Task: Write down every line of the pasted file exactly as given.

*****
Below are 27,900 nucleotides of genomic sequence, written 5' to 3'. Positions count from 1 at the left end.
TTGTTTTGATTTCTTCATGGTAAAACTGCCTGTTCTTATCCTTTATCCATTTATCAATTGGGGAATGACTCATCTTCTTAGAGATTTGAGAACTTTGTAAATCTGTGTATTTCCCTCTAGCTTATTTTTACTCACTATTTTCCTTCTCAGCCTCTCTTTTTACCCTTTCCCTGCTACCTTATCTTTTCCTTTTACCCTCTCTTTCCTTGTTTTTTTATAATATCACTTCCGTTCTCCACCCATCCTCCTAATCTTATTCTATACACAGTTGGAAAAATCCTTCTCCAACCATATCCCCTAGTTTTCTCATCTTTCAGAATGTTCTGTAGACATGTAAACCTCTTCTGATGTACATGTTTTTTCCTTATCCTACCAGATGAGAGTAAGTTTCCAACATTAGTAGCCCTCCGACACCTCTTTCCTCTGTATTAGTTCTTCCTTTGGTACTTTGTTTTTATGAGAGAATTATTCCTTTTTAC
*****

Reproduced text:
Below are 27,900 nucleotides of genomic sequence, written 5' to 3'. Positions count from 1 at the left end.
TTGTTTTGATTTCTTCATGGTAAAACTGCCTGTTCTTATCCTTTATCCATTTATCAATTGGGGAATGACTCATCTTCTTAGAGATTTGAGAACTTTGTAAATCTGTGTATTTCCCTCTAGCTTATTTTTACTCACTATTTTCCTTCTCAGCCTCTCTTTTTACCCTTTCCCTGCTACCTTATCTTTTCCTTTTACCCTCTCTTTCCTTGTTTTTTTATAATATCACTTCCGTTCTCCACCCATCCTCCTAATCTTATTCTATACACAGTTGGAAAAATCCTTCTCCAACCATATCCCCTAGTTTTCTCATCTTTCAGAATGTTCTGTAGACATGTAAACCTCTTCTGATGTACATGTTTTTTCCTTATCCTACCAGATGAGAGTAAGTTTCCAACATTAGTAGCCCTCCGACACCTCTTTCCTCTGTATTAGTTCTTCCTTTGGTACTTTGTTTTTATGAGAGAATTATTCCTTTTTAC